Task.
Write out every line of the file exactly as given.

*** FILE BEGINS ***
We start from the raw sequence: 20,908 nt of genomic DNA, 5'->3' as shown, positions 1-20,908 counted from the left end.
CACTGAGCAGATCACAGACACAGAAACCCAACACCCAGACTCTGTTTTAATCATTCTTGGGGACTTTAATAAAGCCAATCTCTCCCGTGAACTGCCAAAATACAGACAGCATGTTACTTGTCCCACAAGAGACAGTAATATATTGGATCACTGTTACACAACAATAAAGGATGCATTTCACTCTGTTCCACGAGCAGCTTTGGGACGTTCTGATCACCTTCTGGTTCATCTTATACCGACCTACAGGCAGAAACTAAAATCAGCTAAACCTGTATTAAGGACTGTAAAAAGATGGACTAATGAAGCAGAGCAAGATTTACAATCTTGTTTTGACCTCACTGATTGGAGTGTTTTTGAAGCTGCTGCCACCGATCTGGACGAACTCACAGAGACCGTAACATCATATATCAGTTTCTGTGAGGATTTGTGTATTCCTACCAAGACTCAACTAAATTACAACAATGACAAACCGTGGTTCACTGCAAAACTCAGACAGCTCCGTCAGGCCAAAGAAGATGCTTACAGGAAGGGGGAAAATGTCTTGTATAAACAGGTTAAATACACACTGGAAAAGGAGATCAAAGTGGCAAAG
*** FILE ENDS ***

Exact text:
We start from the raw sequence: 20,908 nt of genomic DNA, 5'->3' as shown, positions 1-20,908 counted from the left end.
CACTGAGCAGATCACAGACACAGAAACCCAACACCCAGACTCTGTTTTAATCATTCTTGGGGACTTTAATAAAGCCAATCTCTCCCGTGAACTGCCAAAATACAGACAGCATGTTACTTGTCCCACAAGAGACAGTAATATATTGGATCACTGTTACACAACAATAAAGGATGCATTTCACTCTGTTCCACGAGCAGCTTTGGGACGTTCTGATCACCTTCTGGTTCATCTTATACCGACCTACAGGCAGAAACTAAAATCAGCTAAACCTGTATTAAGGACTGTAAAAAGATGGACTAATGAAGCAGAGCAAGATTTACAATCTTGTTTTGACCTCACTGATTGGAGTGTTTTTGAAGCTGCTGCCACCGATCTGGACGAACTCACAGAGACCGTAACATCATATATCAGTTTCTGTGAGGATTTGTGTATTCCTACCAAGACTCAACTAAATTACAACAATGACAAACCGTGGTTCACTGCAAAACTCAGACAGCTCCGTCAGGCCAAAGAAGATGCTTACAGGAAGGGGGAAAATGTCTTGTATAAACAGGTTAAATACACACTGGAAAAGGAGATCAAAGTGGCAAAG